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Men's sexual anatomy 2: The testicles, epididymis and other sexual glands

 

This page describes the internal parts of men's sexual organs: the testicles, epididymis, prostate, Cowper's glands and seminal vesicles.

 

Testicles

The testicles have many names: balls colloquially, testes, or even gonads. (When we talk about testes, one of them is referred to as a testis, the singular form which goes back to the good old Latin name).

The testicles are two paired glands which sit in the scrotum and mostly produce sperm and testosterone.

Each testis is about 5 cm long and 2.5 cm thick with an oval shape. The testicles form originally in the abdominal wall during development and descend into their space in the scrotum just before birth. Each testicle sits in a dense fibrous capsule, the tunica albuginea, the inward extensions of which divide the testicle into lobes.

Each of the two to three hundred lobes has a few tightly coiled tubules called the seminiferous tubules, where the sperm are produced.

In between the tubules sit the Leydig cells, which secrete testosterone, the most important male sex hormone. All the tubules eventually lead to a duct, which allows sperm and fluid to leave the testicles via the epididymis.

 

Epididymis and Vas deferens

The epididymis is a small, about 4 cm long, comma-shaped organ that sits on the back of each testicle. It consists of a long thin tube, which is tightly wound up. Straightened out the tube would measure more than 6 meters in length!

The epididymis stores sperm; it's also the place where sperm develop their motility (ability to move around). Sperm can be stored in the epididymis for more than a month.

The end of the epididymis leads on to the vas deferens, the duct that carries sperm and fluid from the scrotum into the body cavity, up and around the bladder to the prostate. It broadens at its end (the ampulla) to be able to store sperm, which can survive in the vas deferens for a few months.

 

 

Seminal vesicles

These are the first of three sets of accessory sex glands in the human male. The seminal vesicles lie just to the front of the bladder, above the prostate, and their outgoing tube joins the vas deference at its very end in the prostate. Each seminal vesicle is about 5 cm long.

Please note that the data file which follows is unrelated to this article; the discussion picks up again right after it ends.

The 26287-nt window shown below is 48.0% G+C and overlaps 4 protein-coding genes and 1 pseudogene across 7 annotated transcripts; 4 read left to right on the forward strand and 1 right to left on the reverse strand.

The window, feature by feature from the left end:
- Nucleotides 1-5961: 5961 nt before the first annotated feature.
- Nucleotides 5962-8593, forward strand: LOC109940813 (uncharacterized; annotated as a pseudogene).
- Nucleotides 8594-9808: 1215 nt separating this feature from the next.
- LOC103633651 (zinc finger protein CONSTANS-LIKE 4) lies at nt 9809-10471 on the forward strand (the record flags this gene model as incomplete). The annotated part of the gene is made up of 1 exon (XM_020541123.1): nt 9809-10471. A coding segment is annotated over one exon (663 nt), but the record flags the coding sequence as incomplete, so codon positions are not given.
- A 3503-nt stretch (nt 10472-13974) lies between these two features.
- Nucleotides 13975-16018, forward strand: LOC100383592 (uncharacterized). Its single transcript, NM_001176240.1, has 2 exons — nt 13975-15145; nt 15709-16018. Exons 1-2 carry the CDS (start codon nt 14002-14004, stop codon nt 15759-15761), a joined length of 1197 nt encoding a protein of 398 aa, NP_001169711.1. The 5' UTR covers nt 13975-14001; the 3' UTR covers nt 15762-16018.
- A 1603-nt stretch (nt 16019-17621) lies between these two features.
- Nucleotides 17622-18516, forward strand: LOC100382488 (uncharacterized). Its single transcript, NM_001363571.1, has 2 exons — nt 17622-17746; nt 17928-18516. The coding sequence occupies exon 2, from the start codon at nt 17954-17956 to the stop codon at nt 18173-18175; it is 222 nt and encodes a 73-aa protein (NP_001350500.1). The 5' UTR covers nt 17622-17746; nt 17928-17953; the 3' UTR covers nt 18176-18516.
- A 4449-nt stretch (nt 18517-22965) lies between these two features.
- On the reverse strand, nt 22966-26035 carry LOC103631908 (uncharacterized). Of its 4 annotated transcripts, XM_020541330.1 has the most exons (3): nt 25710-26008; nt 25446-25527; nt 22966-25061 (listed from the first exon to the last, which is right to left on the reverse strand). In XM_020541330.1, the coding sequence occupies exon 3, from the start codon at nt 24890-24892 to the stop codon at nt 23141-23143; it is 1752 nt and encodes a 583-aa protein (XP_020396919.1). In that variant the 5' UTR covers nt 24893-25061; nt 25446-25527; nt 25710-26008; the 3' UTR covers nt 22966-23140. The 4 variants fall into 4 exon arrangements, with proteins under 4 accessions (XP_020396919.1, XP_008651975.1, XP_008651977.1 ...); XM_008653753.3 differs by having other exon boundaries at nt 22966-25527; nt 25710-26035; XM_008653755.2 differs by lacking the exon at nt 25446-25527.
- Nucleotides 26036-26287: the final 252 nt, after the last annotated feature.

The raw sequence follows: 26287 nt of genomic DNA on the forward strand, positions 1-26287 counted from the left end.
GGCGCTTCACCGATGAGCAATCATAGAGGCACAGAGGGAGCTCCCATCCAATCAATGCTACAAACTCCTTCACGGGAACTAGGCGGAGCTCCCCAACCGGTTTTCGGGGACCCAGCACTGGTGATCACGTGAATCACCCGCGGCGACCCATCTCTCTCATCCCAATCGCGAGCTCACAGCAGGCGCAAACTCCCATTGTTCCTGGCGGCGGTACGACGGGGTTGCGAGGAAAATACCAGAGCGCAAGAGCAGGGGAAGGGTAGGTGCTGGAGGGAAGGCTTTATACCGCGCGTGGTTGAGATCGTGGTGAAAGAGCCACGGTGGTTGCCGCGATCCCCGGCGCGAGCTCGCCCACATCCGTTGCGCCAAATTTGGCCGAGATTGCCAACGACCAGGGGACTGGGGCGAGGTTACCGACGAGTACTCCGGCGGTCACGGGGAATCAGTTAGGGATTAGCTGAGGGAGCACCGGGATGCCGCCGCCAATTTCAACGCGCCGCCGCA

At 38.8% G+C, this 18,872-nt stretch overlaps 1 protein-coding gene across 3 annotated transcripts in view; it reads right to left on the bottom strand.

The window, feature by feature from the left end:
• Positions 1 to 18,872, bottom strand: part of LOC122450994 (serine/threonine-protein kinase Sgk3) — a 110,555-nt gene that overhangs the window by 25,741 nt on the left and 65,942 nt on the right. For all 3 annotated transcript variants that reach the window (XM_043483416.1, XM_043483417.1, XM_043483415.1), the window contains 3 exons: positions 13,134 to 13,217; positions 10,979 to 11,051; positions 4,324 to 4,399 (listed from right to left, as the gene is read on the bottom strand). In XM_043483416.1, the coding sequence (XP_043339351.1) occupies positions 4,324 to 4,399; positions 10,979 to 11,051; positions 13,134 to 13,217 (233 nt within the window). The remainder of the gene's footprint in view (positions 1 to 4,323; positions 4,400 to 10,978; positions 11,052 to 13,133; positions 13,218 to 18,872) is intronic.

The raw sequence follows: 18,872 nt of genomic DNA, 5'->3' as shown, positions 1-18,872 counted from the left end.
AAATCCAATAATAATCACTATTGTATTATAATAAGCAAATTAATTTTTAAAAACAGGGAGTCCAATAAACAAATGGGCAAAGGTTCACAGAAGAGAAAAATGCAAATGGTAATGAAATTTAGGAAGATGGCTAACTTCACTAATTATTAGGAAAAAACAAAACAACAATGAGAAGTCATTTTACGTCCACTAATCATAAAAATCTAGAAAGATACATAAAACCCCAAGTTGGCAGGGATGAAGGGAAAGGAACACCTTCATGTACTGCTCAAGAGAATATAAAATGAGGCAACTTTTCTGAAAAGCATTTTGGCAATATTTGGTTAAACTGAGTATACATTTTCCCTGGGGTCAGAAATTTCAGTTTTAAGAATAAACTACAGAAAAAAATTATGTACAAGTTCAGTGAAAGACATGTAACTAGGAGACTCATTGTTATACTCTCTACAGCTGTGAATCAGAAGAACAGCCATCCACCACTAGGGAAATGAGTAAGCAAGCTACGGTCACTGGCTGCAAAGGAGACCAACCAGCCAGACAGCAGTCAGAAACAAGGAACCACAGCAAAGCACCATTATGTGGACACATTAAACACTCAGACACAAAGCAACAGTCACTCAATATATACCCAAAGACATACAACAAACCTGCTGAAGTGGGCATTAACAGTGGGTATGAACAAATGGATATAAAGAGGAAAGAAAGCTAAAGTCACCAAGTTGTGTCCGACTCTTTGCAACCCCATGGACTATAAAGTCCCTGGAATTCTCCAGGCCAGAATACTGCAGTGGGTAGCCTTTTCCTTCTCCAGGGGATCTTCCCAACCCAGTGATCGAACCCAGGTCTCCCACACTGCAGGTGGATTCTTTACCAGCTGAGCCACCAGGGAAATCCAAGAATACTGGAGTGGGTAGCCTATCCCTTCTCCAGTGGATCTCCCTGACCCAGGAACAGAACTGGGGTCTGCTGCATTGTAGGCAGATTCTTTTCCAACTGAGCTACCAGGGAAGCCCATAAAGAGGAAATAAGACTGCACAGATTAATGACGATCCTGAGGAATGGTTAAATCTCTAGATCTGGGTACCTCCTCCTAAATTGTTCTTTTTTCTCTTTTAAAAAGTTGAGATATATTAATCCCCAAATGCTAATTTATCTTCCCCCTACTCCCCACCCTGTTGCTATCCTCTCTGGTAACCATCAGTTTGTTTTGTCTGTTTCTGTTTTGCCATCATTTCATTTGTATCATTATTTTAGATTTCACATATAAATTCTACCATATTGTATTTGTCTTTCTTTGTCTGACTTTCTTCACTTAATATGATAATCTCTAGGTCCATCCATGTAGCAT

The seminal vesicles produce 60% of the fluid volume of semen with different biological components. They produce an alkaline, viscous fluid, which also contains fructose (a sugar), prostaglandins and clotting proteins.

The alkaline fluid is required to neutralize the acidic environment of the male urethra and the female reproductive system as sperm would not be able to survive these acidic environments.

Fructose becomes the energy source for sperm, which they need to survive and move around. Should you be interested in penis pictures to see the variation in appearance between men, check this out.

 

Prostate gland

The prostate gland is the next gland through which the sperm pass on their onward journey. It's a small, chestnut-sized organ at the bottom of the bladder.

It's shaped like a thick ring around the urethra, the tube through which a man passes urine away from the bladder.

The prostate secrets a milky, slightly acidic fluid which supports the health and mobility of sperm. 25% of the volume of semen is made up by the prostate's secretions. 

The prostate gland slowly increases in size during childhood and than expands more quickly during puberty. Its size should remain more or less stable during adulthood, but it may start to enlarge again in older men.

This may lead to the prostate putting pressure on the urethra, the tube which allows one to pass urine from the bladder to the tip of the penis. Obviously, the extra pressure isn't good for peeing and may lead to dribbling and poor stream. 

 

Cowper's glands

These small, pea-sized glands are located below the prostate and are also called bulbourethral glands. There are two of them, and their outgoing ducts lead into the urethra.

Cowper's glands secret a sticky, alkaline fluid during sexual arousal, which neutralizes the acidity of the male urethra.

Additionally, they also secret a mucus substance (you may know this as "pre-cum"), which acts as a natural lubricant for the tip of the penis. The quantity of pre-cum in any episode of sex varies between a small droplet and 5 ml, with some men not being aware of producing any at all.

This fluid may already contain some live sperm, released before ejaculation, which is why it is essential to put on a condom for birth control prior to penetration, not just before ejaculation.

 

Other related topics:

Source for the facts cited in this page: 

ABC of Sexual Health (2005) Second edition edited by John M Tomlinson, British Medical Journal Books and Blackwell Publishing.

Principles of anatomy and physiology (2000) Ninth edition by Gerard J. Tortora and Sandra Reynolds Grabowski. Publishers: John Wiley and Sons


 

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